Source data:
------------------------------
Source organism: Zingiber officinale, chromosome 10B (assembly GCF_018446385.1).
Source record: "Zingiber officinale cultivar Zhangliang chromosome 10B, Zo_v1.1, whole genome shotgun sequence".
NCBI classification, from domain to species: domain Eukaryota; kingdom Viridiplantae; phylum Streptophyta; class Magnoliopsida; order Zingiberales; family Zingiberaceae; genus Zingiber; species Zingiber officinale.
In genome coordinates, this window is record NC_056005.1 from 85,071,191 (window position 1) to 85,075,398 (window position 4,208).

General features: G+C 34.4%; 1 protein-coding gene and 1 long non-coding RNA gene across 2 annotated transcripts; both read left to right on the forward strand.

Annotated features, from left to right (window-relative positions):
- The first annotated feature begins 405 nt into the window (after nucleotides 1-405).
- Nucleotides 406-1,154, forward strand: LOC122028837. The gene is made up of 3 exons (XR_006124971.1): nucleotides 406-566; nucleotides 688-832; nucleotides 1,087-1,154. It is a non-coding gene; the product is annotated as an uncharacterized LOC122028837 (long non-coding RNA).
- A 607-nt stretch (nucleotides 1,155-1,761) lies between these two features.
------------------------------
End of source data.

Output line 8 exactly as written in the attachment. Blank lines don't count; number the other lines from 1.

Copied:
- Nucleotides 406-1,154, forward strand: LOC122028837. The gene is made up of 3 exons (XR_006124971.1): nucleotides 406-566; nucleotides 688-832; nucleotides 1,087-1,154. It is a non-coding gene; the product is annotated as an uncharacterized LOC122028837 (long non-coding RNA).